Week 55 in the war on lung cancer has passed. This post is one day delayed compared to normal as we had the pleasure to host another two year old from yesterday to today. With two kids in the house, it was challenging to get time to write the weekly update last night. Anyway, here we go:
- In order to try to make a decision on ablation or not, we decided to get a PET scan done. Dyanne did this today and we should get the results in a couple of days. The scan might help us to better understand whether the size increases found on the last CT scan indeed are cancer or something else. If they are likely to be due to cancer, we will (probably) go for ablation with Professor Edward Leen in London.
- Dyanne still has some cough and an itchy throat. And she has been a bit more tired than normal.
Dyanne is going to Frankfurt again this coming Wednesday and will return on Thursday. And Dyanne’s parents will be in Oslo from Wednesday this week and for 10 days or so.
In other news: I have been emailing with a bureaucrat in the Ministry of Health here in Norway. It turns out that the government actually has a goal to improve the survival of cancer patients. The goal is buried quite deep down in the National Cancer Strategy 2013-17. It should be noted that the goal is neither concrete, nor measurable. It should also be noted that the government does not plan to actually evaluate whether they reach the goal (that would be difficult anyway, as the goal is not measurable). They have also not bothered to give this national “goal” as targets to the regional health trusts. So, I think we should make a big applause to the Norwegian government for being so extremely ambitious and incredibly committed to improving outcomes for cancer patients. With leaders like these… well, I guess we have long ago concluded that we are better off leading ourselves in this battle.
Another interesting insight from my communication with this health bureaucrat is the following: The government has implemented a system for evaluation of “new methods” to be employed by the health care system. The system is, aptly, called New Methods. A new method can be anything from a new drug, a new medical device or any other new kind of treatment. If someone proposes a new method, there is a standard process with clear responsabilities for who should evaluate and, ultimately, decide about whether the new method should be implemented or not. So far so good.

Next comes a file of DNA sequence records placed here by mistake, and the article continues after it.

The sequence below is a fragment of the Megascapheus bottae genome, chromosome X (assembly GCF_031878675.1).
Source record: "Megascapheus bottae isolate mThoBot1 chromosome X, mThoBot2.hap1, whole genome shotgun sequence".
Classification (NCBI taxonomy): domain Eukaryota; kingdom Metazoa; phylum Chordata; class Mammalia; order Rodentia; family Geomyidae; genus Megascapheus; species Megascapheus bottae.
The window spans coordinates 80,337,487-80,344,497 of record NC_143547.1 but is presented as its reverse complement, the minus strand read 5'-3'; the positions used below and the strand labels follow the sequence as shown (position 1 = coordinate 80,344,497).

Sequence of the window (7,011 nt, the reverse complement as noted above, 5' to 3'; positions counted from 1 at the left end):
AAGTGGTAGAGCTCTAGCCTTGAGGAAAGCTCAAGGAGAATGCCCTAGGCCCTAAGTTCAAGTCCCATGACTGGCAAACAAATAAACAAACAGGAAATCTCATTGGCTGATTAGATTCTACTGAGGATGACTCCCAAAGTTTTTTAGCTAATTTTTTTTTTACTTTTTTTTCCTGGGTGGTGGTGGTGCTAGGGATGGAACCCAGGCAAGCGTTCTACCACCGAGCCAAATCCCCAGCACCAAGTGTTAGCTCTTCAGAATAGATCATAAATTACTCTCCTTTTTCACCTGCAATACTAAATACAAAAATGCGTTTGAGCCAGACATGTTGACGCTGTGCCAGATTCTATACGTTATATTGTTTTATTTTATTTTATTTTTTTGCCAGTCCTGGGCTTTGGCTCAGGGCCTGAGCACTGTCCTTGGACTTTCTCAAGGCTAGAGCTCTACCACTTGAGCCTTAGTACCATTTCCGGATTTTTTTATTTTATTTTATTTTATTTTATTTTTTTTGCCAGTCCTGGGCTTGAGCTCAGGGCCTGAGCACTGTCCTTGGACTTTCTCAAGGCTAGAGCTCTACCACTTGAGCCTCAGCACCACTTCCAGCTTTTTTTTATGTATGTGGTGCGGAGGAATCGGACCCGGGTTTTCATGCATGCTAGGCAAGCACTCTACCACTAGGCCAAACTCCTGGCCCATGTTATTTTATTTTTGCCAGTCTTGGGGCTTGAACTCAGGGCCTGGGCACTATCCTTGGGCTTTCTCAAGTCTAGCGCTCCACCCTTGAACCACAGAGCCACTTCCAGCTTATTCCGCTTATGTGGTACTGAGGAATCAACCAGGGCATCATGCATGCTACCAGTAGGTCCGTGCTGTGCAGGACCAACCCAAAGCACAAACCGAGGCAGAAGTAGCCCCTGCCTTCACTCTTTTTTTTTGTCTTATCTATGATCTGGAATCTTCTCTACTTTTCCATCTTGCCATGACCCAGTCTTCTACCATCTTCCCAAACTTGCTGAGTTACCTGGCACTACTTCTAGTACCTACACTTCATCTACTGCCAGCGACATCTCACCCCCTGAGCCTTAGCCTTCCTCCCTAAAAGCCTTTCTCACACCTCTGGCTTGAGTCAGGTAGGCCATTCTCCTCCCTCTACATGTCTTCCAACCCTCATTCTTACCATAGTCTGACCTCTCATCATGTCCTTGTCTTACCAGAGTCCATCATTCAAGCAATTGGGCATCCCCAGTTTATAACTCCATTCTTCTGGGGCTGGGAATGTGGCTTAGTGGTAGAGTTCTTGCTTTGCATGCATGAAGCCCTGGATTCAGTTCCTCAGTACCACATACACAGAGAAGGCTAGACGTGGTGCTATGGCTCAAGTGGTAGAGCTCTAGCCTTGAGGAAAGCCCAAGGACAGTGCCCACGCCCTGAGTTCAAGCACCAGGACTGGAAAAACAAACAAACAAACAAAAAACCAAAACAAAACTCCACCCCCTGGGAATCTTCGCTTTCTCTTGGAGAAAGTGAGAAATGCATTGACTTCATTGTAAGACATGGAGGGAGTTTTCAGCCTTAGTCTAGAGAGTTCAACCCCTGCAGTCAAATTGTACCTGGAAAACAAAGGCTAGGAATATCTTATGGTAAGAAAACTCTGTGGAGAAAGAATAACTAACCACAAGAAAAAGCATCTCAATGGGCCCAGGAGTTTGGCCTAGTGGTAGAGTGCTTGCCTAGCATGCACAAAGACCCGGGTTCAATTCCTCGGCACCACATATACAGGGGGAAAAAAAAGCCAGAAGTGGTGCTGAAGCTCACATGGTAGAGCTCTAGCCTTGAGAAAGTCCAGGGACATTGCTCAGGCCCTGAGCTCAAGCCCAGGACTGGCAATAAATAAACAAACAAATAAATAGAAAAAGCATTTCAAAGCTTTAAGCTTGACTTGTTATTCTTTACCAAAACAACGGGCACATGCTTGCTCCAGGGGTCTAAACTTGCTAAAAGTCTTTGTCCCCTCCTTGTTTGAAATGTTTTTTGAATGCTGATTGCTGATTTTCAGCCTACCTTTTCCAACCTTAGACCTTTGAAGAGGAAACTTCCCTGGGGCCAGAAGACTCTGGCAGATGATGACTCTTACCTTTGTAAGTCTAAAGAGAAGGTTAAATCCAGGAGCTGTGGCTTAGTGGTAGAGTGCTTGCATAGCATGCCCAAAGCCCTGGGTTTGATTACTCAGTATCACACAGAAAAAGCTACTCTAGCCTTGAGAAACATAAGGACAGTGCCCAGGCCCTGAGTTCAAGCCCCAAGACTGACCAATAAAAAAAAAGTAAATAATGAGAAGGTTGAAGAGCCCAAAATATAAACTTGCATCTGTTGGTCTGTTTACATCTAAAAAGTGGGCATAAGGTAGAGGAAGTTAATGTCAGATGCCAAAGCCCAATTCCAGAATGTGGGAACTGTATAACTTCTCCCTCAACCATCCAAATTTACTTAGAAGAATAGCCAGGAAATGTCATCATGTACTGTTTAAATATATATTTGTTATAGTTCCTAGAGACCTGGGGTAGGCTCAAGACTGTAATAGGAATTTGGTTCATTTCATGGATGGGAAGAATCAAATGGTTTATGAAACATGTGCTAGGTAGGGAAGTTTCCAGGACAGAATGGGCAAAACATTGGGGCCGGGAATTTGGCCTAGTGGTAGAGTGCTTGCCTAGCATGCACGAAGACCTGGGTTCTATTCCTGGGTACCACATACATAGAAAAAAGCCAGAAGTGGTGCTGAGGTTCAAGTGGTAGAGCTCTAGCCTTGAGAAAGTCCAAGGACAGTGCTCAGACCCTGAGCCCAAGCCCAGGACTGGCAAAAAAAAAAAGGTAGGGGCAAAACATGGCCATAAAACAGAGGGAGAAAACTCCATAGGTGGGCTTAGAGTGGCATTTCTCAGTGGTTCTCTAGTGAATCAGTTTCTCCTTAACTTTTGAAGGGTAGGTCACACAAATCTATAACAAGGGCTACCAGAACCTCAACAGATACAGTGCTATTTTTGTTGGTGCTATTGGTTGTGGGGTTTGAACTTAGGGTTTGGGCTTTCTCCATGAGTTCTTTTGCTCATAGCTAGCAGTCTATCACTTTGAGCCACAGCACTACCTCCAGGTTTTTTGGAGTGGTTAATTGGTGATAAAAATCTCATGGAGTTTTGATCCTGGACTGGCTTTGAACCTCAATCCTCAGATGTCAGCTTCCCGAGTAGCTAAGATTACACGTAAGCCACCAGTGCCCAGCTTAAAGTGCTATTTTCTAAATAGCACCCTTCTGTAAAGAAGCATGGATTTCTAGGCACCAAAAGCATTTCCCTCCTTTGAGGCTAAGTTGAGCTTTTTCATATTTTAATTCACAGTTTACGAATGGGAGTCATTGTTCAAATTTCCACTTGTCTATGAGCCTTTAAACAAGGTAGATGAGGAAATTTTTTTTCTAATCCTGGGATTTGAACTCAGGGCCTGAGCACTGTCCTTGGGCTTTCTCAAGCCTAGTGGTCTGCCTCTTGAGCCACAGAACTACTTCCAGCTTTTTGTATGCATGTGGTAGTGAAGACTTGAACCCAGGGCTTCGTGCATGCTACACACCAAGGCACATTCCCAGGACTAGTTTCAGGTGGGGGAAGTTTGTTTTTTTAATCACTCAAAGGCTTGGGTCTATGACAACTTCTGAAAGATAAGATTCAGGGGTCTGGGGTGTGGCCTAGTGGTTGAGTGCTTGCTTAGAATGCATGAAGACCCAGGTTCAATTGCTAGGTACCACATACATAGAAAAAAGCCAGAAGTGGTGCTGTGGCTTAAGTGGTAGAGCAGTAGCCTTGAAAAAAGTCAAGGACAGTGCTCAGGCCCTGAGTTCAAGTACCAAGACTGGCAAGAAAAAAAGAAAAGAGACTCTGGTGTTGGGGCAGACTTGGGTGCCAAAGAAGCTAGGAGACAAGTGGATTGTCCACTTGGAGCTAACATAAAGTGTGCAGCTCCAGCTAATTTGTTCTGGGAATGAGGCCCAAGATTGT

There is only one problem with the system: no one is actually responsible for submitting new any ideas. Anyone can do it, but no one has to do it. We obviously don’t need to worry about the expensive ideas: a company that has spent millions on developing a new drug will surely make sure it is suggested to this New Methods system. However, if a new promising treatment method emerges that is actually not backed by any commercial interest, chances are that no one will actually go through the motions to propose it. So, if green tea turns out to improve outcomes for bladder cancer patients, don’t expect Norway’s hospitals to start offering it. No one will be in charge of suggesting that it is used, and if it is not suggested, and then evaluated, it cannot be used.
Unsurprisingly, it turns out that most methods that are proposed for the New Methods system bare backed by commercial interests. If you have a new drug, or device, that you want employed by Norway’s health system, then you have a very clear incentive and will go through the process. However, if an old, off patent, drug can double survival for lung cancer patients, no one is responsible for actually making sure this drug is actually put into the New Methods evaluation system. If this sounds like a recipe for ensuring that all new treatments that are eventually adopted will be expensive drugs or medical devices, it is because it is. Until someone with intelligence and conciousness in the Norwegian health bureaucracy wakes up and realizes that they ought to put someone in charge of digging up cheap and promising treatment alternatives for cancer patients, expect more headlines about expensive new cancer drugs.
And while we are speaking about New Methods, I have, as mentioned in an earlier post, suggested that the drug itraconazole should be offered to Norwegian lung cancer patients. As some may remember, a trial from the US found that this drug could quadrouple survival in lung cancer patients when combined with the standard chemotherapy drug pemetrexed. As lung cancer patients have a habit of dying very quickly, I figured maybe they ought to be offered to try this drug. And as there are no doctors or bureaucrats who are in charge of proposing this idea to the New Methods system, I figured that if I didn’t do it, then no one would do it. I now see that the idea has been posted online. Here you can read more if you are interested.
Finally, we strongly encourage all our friends to sign up and become members of the Norwegian Lung Cancer Society. It is a small organization and, consequently, has limited influence. However, political power is linked to membership. So more members means more resources and more power. So please sign up. It only costs 200 kroners a year. And you don’t even have to be Norwegian. So living in Singapore or London is no excuse for not signing up! Here is the sign-up form.
Have a good Monday night!